With the exception of one state, all states in the country follow the Uniform Commercial Code or UCC, including New Jersey. According to USLegal, the UCC governs buying and selling of goods and services across the state lines, hence making it easier to manage interstate sales and transactions. Complying with the UCC or any set of regulations may not always be easy, considering that it covers a wide variety of topics in business and commercial transactions. Even huge multinational companies are subject to lawsuits for violating the code.
For instance, the Bear Stearns unit of banking and financial company JPMorgan Chase & Co. recently got entangled in a lawsuit filed by SRM Global, with the latter claiming that the former committed a fraud or misrepresentation of the value of their investment securities. SRM Global claimed that JPMorgan breached the Exchange Act.
Fortunately for the financial company, the lawsuit was dismissed due to the amount of time it took for the complainant to sue them. In addition, there were no particular commercial transactions, lease of goods, or transfer of money explicitly implicating JPMorgan. This made the district court judge conclude that there were no viable proofs presented during the trials.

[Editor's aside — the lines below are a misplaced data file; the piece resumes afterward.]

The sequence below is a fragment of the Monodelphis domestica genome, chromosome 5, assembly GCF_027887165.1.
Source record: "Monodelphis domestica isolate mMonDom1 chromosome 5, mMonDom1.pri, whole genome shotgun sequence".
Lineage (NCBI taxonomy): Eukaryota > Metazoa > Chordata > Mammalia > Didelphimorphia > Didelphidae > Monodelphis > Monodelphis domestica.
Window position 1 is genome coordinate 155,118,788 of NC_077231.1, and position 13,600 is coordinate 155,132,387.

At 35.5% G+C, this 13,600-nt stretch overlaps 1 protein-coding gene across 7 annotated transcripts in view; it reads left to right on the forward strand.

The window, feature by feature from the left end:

Even though JPMorgan managed to escape from the investment securities lawsuit, the same cannot be said for your company. A thorough understanding of the UCC is important, especially if your New Jersey business is dealing with interstate affairs. Although it is highly advisable to study the UCC during business formation, you will largely benefit from a legal counsel who knows the ins and outs of the UCC and other laws governing commercial sales and transactions.
Source: Bloomberg Businessweek, “JPMorgan’s Bear Stearns Wins Dismissal of $200 Million Suit (1),” Patricia Hurtado, Feb. 5, 2014